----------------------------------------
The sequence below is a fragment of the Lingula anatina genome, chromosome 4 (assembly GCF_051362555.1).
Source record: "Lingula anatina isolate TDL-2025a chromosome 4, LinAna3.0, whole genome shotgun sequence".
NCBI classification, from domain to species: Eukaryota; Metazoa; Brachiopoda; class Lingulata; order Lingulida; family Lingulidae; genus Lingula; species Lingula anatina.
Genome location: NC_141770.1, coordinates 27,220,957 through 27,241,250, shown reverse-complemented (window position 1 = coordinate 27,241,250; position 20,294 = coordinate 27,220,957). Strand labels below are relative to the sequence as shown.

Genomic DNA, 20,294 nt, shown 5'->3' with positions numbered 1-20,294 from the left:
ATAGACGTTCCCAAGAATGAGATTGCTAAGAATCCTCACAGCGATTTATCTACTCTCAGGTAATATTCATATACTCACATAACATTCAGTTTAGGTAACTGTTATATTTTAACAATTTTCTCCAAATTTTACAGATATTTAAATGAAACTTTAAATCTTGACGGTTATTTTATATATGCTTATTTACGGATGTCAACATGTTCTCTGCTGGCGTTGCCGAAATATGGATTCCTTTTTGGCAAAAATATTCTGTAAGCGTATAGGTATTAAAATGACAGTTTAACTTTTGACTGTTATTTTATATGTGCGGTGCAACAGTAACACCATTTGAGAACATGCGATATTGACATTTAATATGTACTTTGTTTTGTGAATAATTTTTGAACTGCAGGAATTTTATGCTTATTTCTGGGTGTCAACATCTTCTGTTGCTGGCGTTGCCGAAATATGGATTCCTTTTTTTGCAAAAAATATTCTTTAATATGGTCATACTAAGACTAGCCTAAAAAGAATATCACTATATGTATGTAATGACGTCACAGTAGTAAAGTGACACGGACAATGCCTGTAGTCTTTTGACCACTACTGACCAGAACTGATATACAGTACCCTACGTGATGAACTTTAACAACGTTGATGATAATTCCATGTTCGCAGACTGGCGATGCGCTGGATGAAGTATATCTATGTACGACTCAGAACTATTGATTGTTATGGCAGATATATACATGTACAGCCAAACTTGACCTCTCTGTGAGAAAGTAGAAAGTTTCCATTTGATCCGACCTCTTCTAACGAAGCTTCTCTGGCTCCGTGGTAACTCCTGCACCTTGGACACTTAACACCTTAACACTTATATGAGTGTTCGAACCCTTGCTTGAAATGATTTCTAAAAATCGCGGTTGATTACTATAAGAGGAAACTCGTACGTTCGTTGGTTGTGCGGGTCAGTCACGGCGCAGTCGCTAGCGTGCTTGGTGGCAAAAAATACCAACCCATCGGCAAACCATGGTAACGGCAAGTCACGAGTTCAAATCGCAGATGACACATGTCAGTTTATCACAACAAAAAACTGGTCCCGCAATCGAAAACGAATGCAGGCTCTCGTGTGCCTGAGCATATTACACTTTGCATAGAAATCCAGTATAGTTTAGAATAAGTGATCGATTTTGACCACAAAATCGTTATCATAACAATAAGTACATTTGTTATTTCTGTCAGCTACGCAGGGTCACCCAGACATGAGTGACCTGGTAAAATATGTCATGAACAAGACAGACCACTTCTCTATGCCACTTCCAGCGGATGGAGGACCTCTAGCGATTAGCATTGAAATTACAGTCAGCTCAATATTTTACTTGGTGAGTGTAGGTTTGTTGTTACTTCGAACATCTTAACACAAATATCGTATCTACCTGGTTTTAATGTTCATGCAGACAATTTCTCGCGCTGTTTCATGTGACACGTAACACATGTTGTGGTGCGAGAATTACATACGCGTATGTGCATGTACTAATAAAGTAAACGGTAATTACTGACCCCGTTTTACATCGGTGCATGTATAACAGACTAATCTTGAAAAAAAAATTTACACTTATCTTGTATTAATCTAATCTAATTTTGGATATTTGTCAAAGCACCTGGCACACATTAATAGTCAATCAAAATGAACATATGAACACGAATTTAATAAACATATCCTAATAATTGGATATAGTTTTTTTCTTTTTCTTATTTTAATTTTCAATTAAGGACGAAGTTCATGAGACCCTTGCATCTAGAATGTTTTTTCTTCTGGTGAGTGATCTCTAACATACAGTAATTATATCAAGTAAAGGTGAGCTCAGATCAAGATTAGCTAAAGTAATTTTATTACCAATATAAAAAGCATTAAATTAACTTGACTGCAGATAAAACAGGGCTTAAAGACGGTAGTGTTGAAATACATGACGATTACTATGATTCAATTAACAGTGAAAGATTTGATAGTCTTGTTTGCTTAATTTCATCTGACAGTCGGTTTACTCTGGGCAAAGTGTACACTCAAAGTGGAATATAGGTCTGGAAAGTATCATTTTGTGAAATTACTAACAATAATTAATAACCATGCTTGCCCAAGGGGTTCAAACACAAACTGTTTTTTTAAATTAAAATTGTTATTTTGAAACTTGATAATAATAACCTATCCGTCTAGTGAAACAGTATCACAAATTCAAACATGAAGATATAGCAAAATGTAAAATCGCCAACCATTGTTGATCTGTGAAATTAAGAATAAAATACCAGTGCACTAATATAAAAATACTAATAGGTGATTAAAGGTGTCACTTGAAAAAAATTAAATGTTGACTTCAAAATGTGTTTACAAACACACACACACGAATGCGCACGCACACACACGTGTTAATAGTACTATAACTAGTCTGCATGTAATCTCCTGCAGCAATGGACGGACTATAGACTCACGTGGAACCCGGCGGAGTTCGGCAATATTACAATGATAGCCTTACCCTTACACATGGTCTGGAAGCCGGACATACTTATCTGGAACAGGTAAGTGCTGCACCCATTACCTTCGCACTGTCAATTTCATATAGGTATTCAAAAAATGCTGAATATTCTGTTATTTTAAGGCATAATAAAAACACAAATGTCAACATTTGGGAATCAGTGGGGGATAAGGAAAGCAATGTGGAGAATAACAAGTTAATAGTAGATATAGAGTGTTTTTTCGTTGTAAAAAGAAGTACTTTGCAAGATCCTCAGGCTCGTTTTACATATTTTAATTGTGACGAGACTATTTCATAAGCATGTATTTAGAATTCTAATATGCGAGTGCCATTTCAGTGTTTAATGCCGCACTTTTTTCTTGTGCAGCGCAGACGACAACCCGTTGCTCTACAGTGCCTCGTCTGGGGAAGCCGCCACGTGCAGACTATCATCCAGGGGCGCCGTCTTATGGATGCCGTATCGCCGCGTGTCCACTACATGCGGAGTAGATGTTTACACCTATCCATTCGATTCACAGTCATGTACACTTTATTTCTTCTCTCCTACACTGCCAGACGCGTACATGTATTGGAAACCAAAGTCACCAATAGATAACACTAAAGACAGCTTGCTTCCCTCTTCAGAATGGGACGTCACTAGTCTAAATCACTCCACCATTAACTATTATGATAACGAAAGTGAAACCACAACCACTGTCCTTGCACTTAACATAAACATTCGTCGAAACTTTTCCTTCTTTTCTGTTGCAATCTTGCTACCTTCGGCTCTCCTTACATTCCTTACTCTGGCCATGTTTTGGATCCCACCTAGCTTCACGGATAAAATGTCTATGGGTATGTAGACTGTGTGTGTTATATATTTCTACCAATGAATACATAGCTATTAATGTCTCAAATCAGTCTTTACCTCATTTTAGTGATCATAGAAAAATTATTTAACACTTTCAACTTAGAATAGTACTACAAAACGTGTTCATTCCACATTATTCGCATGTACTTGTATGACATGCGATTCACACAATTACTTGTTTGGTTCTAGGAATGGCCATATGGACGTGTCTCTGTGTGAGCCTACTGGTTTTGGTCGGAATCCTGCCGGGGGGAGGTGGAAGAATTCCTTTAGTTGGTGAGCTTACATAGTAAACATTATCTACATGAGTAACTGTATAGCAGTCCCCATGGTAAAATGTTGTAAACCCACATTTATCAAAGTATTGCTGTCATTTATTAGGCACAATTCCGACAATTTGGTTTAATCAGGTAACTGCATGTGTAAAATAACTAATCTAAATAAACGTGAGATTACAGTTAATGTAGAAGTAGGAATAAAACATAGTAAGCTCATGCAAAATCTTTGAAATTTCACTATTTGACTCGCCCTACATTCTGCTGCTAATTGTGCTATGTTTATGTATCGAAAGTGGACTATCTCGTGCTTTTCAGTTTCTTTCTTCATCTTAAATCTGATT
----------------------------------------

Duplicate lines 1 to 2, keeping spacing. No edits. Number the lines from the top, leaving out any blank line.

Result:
The sequence below is a fragment of the Lingula anatina genome, chromosome 4 (assembly GCF_051362555.1).
Source record: "Lingula anatina isolate TDL-2025a chromosome 4, LinAna3.0, whole genome shotgun sequence".